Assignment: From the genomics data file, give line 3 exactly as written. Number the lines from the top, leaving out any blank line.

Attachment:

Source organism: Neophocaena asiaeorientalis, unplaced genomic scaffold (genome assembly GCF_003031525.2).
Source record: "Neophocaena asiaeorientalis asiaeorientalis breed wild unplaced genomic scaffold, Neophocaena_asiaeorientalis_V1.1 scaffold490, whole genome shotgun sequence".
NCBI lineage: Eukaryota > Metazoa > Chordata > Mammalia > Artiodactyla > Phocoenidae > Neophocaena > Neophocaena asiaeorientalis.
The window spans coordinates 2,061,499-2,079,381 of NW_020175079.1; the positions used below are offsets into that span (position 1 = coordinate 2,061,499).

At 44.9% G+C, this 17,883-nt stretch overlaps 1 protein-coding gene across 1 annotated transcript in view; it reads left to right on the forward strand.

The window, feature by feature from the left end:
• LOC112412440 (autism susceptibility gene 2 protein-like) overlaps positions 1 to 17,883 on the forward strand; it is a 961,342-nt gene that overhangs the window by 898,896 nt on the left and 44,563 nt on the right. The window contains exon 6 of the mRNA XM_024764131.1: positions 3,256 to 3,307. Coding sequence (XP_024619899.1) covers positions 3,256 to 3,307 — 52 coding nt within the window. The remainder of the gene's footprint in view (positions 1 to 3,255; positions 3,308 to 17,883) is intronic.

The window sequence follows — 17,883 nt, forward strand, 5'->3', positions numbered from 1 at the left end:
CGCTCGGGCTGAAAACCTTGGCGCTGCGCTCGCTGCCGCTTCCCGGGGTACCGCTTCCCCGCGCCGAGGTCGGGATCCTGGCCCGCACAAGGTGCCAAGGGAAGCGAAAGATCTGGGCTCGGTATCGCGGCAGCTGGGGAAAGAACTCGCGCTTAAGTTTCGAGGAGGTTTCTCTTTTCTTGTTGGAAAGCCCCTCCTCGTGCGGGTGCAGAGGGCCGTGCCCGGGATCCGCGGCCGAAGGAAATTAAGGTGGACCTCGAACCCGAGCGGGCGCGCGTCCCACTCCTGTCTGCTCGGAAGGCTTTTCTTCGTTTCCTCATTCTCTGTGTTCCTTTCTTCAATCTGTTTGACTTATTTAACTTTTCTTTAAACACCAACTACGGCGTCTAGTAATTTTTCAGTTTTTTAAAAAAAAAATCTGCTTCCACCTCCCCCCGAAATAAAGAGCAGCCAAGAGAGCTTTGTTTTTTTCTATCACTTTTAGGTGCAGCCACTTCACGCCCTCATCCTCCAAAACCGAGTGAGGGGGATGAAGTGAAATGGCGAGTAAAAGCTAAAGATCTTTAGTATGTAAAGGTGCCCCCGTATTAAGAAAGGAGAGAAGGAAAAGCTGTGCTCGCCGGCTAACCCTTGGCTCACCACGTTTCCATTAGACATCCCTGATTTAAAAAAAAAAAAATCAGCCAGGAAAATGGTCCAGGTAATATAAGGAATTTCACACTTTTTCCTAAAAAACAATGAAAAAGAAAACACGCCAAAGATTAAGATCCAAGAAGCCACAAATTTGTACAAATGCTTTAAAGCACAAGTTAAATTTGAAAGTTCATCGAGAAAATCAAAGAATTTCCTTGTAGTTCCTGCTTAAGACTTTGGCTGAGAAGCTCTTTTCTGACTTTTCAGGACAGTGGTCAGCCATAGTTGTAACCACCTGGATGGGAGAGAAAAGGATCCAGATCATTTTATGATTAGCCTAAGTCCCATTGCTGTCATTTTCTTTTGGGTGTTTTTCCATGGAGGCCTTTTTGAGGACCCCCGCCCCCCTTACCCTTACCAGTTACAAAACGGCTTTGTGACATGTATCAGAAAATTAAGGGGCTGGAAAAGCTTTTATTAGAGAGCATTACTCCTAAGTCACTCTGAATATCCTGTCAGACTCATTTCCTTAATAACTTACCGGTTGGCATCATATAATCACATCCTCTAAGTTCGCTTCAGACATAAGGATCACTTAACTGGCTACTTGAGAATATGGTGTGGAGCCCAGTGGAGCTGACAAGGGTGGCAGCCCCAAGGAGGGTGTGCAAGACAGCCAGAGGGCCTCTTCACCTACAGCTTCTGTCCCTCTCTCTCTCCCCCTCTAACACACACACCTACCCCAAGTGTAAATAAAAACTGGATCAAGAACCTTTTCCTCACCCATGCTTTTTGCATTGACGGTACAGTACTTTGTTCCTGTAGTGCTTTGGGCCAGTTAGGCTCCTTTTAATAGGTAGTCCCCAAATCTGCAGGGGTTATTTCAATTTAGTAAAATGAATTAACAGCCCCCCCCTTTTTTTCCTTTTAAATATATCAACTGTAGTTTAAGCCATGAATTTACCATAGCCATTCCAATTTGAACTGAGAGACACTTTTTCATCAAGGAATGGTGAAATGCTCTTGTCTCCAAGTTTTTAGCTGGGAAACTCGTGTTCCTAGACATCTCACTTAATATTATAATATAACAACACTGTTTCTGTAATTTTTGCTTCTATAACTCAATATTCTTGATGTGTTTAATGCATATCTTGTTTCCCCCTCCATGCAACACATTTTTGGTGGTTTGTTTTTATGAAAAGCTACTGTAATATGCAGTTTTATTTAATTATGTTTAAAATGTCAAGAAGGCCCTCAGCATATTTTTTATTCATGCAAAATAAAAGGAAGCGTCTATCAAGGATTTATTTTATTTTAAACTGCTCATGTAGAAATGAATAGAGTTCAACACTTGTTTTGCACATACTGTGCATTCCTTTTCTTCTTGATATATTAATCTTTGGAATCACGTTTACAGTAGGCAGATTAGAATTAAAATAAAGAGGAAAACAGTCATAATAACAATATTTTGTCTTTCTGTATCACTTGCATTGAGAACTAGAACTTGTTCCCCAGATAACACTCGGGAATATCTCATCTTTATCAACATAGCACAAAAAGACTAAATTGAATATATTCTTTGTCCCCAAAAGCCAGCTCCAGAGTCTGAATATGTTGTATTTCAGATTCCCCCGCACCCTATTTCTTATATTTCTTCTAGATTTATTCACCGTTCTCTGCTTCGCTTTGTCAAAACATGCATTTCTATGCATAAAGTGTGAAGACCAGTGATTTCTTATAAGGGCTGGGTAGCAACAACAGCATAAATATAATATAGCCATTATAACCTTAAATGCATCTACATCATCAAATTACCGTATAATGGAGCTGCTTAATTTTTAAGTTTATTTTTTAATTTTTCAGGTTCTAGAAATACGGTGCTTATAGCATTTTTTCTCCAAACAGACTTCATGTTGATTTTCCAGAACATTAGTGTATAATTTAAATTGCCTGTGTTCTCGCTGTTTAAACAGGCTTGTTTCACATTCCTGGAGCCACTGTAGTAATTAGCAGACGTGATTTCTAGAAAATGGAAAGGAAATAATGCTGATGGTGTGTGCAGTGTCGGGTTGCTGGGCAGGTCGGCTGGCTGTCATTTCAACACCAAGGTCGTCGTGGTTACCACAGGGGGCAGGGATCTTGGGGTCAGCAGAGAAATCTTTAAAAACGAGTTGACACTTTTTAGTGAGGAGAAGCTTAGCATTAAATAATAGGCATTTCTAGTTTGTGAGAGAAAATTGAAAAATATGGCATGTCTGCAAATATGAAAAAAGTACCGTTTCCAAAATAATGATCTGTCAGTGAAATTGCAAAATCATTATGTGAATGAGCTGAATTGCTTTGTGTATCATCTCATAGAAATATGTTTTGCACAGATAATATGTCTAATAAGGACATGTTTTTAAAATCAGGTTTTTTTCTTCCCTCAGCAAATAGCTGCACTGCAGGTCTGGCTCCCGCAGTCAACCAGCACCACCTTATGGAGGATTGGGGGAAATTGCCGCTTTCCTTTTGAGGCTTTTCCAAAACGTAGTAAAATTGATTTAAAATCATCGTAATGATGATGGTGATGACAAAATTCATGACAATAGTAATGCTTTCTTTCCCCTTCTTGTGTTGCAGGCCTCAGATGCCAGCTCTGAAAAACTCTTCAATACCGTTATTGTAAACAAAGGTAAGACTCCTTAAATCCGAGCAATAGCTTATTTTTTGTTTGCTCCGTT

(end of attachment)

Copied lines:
NCBI lineage: Eukaryota > Metazoa > Chordata > Mammalia > Artiodactyla > Phocoenidae > Neophocaena > Neophocaena asiaeorientalis.